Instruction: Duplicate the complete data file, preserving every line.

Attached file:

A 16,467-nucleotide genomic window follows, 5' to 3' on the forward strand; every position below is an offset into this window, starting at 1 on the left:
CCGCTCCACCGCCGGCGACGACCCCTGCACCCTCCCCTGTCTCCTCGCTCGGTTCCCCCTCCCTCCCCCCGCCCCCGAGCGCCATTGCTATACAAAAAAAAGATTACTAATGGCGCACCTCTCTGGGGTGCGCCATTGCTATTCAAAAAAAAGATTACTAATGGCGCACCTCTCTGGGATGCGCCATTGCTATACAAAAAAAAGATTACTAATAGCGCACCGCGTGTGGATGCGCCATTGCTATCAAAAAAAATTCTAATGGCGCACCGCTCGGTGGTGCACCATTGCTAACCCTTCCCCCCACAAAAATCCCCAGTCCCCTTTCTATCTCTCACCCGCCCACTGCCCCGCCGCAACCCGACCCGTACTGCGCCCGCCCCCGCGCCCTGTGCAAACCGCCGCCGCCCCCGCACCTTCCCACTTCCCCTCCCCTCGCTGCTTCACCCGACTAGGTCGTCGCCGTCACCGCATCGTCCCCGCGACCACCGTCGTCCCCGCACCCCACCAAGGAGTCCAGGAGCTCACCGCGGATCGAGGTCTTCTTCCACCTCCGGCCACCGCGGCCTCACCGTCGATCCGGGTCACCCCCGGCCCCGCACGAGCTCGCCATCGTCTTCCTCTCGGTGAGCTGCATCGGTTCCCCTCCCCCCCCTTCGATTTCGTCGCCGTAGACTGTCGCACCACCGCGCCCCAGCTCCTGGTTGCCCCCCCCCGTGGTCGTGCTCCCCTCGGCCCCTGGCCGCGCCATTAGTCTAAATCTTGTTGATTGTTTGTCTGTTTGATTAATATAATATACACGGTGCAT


A 16,467-nucleotide genomic window follows, 5' to 3' on the forward strand; every position below is an offset into this window, starting at 1 on the left:
CCGCTCCACCGCCGGCGACGACCCCTGCACCCTCCCCTGTCTCCTCGCTCGGTTCCCCCTCCCTCCCCCCGCCCCCGAGCGCCATTGCTATACAAAAAAAAGATTACTAATGGCGCACCTCTCTGGGGTGCGCCATTGCTATTCAAAAAAAAGATTACTAATGGCGCACCTCTCTGGGATGCGCCATTGCTATACAAAAAAAAGATTACTAATAGCGCACCGCGTGTGGATGCGCCATTGCTATCAAAAAAAATTCTAATGGCGCACCGCTCGGTGGTGCACCATTGCTAACCCTTCCCCCCACAAAAATCCCCAGTCCCCTTTCTATCTCTCACCCGCCCACTGCCCCGCCGCAACCCGACCCGTACTGCGCCCGCCCCCGCGCCCTGTGCAAACCGCCGCCGCCCCCGCACCTTCCCACTTCCCCTCCCCTCGCTGCTTCACCCGACTAGGTCGTCGCCGTCACCGCATCGTCCCCGCGACCACCGTCGTCCCCGCACCCCACCAAGGAGTCCAGGAGCTCACCGCGGATCGAGGTCTTCTTCCACCTCCGGCCACCGCGGCCTCACCGTCGATCCGGGTCACCCCCGGCCCCGCACGAGCTCGCCATCGTCTTCCTCTCGGTGAGCTGCATCGGTTCCCCTCCCCCCCCTTCGATTTCGTCGCCGTAGACTGTCGCACCACCGCGCCCCAGCTCCTGGTTGCCCCCCCCCGTGGTCGTGCTCCCCTCGGCCCCTGGCCGCGCCATTAGTCTAAATCTTGTTGATTGTTTGTCTGTTTGATTAATATAATATACACGGTGCAT